Here on my blog, I didn’t talk a whole lot about my post-processing work so far. I could fill whole books with information about skin retouching, body reshaping, dodge & burn, and all the other various techniques since they are all based on endless different approaches and – much more interesting – philosophical point of views.
There are certain standards the (beauty/glam) industry is requiring, but there’s also room for (my & your) own style development.
One of the (last) steps in my post work – a must so to say – is the cultivation (refinement) of my imagery with film looks.
Why a Film Look?
Aiming for a film look has nothing to do with me yearning for the good old days or not being able to let go. Heck no, I truly love the digital era. But film looks instinctively (and unconsciously) evoke a feeling of authenticity. After all, this “look” has been fed to us and internalized for decades – meaning grainy specific B&W /color-profiled imagery and prints.
A photo appears to be much more realistic if it looks like an image of the analog era. Far from digital super HD that gives us a feeling of exaggerated (= unreal) clarity.
Conversion & Looks Help to Enhance My Vision
The specific character that came from a pushed B&W film or a slightly underexposed slide film are aesthetically so far away from the clean digital files we see with today’s high resolution cameras.
There is a unique elegance in film’s simple grain and mysterious qualities. For the film photographer, certain specialized looks have always been achieved by choices in chemistry, paper and technique coupled with the type of film or emulsion chosen. The varying differences in the consistency of light sensitivity in emulsions typically give each type of film its unique aesthetic.
With many films being taken off the market, it is still incredibly useful to keep those traditional names and what they meant to the film photographer alive, and use them as points of reference.
For me as a photographer in the digital era, using film simulation effectively is all about choosing a “look” that matches my vision and intention.
Using Plugins besides Photoshop or Lightroom
While sophisticated standard software like Photoshop & Lightroom gives you the ability to customize and personalize your images perfectly through individual edits such as highlights, shadows, contrast, color channels, skin retouching, liquefying and more, they never really provide the look and feel I’m used to (and adore) from my pre-digital days: The charisma of distortion, aka analogue film look.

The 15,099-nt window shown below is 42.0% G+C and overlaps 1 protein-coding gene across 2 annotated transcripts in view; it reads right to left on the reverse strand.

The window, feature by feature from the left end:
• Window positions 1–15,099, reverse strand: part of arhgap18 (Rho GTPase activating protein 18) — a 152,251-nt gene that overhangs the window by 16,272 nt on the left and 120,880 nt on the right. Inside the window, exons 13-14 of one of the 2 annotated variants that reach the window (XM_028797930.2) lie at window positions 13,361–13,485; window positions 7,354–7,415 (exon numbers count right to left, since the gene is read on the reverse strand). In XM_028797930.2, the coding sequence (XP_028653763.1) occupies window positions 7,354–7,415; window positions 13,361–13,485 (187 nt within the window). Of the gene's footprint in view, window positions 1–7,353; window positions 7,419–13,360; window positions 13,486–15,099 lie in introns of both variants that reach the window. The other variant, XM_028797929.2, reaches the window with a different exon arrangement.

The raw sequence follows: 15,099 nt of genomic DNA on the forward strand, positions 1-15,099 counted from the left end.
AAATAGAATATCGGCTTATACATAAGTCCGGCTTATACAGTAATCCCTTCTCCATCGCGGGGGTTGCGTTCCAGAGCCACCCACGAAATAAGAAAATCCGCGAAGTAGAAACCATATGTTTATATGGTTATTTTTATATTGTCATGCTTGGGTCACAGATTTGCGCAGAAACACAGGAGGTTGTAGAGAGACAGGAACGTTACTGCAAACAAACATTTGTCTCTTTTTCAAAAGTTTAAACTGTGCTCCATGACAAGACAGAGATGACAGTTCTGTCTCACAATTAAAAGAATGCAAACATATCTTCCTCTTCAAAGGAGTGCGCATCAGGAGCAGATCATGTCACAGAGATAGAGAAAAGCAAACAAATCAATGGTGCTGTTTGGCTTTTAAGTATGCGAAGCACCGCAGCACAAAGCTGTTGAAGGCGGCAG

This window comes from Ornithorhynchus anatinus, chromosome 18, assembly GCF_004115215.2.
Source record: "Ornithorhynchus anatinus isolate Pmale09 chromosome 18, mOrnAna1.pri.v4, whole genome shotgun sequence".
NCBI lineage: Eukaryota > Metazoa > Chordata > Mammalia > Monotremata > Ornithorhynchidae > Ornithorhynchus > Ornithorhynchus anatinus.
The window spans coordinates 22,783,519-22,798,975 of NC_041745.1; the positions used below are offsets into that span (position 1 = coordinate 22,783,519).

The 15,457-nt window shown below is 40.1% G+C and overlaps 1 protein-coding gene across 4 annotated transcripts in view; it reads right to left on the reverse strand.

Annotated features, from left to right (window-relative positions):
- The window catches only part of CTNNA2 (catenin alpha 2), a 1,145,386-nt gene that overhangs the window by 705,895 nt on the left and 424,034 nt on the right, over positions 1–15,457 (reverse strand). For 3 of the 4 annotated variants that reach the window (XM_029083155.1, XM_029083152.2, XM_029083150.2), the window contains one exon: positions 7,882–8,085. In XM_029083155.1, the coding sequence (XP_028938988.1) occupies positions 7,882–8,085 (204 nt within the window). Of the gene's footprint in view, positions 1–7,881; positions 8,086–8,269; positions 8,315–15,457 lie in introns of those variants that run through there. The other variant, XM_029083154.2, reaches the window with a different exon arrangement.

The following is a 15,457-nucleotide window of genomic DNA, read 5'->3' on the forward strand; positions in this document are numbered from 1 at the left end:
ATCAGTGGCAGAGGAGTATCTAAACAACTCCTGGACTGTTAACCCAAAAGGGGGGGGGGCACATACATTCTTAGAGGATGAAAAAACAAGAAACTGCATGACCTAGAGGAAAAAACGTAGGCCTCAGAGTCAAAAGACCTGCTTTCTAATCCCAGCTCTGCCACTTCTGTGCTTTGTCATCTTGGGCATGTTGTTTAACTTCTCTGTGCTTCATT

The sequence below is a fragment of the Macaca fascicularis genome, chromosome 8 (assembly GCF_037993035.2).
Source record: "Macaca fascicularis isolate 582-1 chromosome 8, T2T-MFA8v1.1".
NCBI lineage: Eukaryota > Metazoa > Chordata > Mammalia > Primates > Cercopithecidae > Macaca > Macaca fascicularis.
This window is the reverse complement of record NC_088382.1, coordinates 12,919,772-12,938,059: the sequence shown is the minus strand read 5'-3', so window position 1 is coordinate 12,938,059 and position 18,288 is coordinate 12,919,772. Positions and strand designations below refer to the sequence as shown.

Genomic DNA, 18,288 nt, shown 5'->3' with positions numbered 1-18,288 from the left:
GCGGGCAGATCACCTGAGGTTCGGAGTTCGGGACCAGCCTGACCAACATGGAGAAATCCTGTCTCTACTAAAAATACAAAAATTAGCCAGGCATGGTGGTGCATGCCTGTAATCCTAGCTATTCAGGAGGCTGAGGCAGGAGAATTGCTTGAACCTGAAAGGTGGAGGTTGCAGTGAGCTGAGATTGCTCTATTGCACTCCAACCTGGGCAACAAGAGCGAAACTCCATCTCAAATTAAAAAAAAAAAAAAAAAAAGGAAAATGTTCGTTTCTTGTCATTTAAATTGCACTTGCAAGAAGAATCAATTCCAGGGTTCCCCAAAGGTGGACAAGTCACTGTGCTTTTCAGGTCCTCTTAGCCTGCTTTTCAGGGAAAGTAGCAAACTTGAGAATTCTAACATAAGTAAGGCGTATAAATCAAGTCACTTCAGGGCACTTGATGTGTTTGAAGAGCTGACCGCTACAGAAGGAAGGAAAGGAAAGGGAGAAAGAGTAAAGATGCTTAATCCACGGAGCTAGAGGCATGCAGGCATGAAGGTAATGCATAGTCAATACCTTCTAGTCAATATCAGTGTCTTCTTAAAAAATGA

Sure, you can add grain and build looks in Photoshop too, but working with specific and sophisticated add-ons (= plugins) integrated in your workflow in PS/LR is the only (simplistic) way to open a gate to a new world, to level-up your vision.
Dedicated film emulsion simulation plugins are a wonderful addition to the common retouching process (yet most plugins don’t come cheap…).
I Use Exposure by Alien Skin
Exposure gives my photos an organic and emotional appeal inspired by the history of analog photography. That’s exactly what I am used to from my old days of photography. Using these looks helps me wiping out that clean, overly-perfect digital flavor.
Further, the app helps me in developing my style. With over 470 presets that emulate the warmth of film, Exposure offers a wide range of starting points for developing my look. There are classic favorites like Kodak Porta, Fuji Pro 160, Provia 400F, Kodachrome, TRI-X, Polaroid, Ilford and Neopan, plus exotic ones like Panatomic-X, GAF 500.
Sometimes I discover a preset that sparks an idea. I then start to modify the original preset until I have created a unique look for one of my series. Sometimes this takes quite a lot of time – but it’s the creative process that translates my vision into the message of emotion and mood.
Every Series Conveys Its Own Look
Example images shown here are extracts from different shootings that are all based on completely different concepts and purposes. However, they are perfect to showcase the infinite possible outcomes. Each is represented by a “before” and “after” image. The “before” has already received its final touch ups in Photoshop so the “after” rather shows the effect of the specific look that I have applied to the image.
Conclusion: Reactivate Bygone Impressions
Triggering the feel of authenticity by using film character looks is a bullet proof way to gently convince viewers of a photograph’s validity.
But what is actually “real” in photography? Everything is subjective and each impression, every emotion is based on an experience – stored away in our conscious and subconscious mind, heart…
It’s my job to revive such personal and individual impressions…